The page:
It is clear from all this that intelligence-gathering in Zimbabwe is either defective or creative. Whatever the case, no country is well-served when its leaders are fed false information and make judgements on the basis of that false information. The consequences of such political manipulation of the intelligence process can often be acutely embarrassing to the state, as recent court disclosures show.
The latest batch of inventive stories involve Andy Meldrum. And they are identical to what was said about Winter and Sayagues, hinting darkly at some secret agenda. In other words, they emanate from the same lies factory. This is probably the same production line responsible for claims in the state media that there was “torture of pre-school children” during the MDC-called stayaway.
As the regime becomes more insecure and therefore more desperate, it will abuse the intelligence-gathering process in the same way it is abusing the police and army to maintain its sclerotic grip on power.
Towards the end of the Rhodesian era in the late 1970s, professional intelligence officers submitted reports showing the bush war had become unsustainable. But Smith, it is said, listened to advice that fitted his mindset.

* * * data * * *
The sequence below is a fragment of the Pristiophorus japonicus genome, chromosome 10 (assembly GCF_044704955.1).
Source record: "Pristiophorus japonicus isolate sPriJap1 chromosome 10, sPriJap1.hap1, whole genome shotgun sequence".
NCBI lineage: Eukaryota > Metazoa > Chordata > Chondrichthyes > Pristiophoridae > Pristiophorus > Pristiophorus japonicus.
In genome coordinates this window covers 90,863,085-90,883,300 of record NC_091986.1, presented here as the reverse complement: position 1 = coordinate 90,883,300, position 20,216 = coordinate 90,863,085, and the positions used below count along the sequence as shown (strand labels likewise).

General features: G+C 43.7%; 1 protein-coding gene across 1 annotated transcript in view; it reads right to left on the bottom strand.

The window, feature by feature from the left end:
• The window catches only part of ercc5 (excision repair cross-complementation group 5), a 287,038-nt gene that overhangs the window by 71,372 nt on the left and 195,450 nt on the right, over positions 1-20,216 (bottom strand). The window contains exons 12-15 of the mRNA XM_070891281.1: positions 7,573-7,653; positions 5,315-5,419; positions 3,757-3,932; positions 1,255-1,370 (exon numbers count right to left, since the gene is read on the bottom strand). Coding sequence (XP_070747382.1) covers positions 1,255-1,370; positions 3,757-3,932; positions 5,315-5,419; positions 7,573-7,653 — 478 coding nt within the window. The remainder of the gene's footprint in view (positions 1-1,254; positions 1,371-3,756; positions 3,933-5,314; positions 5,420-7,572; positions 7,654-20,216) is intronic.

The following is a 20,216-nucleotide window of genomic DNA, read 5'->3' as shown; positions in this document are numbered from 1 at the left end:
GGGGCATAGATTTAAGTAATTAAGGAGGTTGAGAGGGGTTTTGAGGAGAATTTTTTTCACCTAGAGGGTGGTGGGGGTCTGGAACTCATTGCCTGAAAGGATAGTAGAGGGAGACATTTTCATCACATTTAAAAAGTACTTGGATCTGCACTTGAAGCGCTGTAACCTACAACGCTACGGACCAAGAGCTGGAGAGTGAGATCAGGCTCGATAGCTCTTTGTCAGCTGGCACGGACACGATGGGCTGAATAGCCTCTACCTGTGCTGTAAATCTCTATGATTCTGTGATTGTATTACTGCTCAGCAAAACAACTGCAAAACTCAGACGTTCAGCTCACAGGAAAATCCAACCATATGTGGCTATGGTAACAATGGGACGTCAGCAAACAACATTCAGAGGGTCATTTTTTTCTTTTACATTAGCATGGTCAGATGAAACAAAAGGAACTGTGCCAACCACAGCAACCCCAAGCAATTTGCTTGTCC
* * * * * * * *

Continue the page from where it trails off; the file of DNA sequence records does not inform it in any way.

History is now repeating itself. Zimbabweans no longer believe what the state tells them about its critics because they don’t trust its sources. But one of the unfortunate side-effects of this disinformation campaign is that President Mugabe, now nearing the end of his long but badly blemished reign, is likely to become even more isolated from day-to-day realities as his courtiers block the flow of accurate information upon which sound policy should be based.
One of the interesting things to come out of the Meldrum case has been the split in government between those sensible enough to see the damage caused by the illegal abduction and deportation of a widely-respected foreign correspondent, and the Mugabe die-hards who don’t give a damn about the consequences as they burn their bridges to the international community.
As for Sir Brian, I appreciate the Longworths were a hard act to follow. But a few more parties in their lavish tradition where diplomats mingle with the fourth estate could give our watchers something to report on!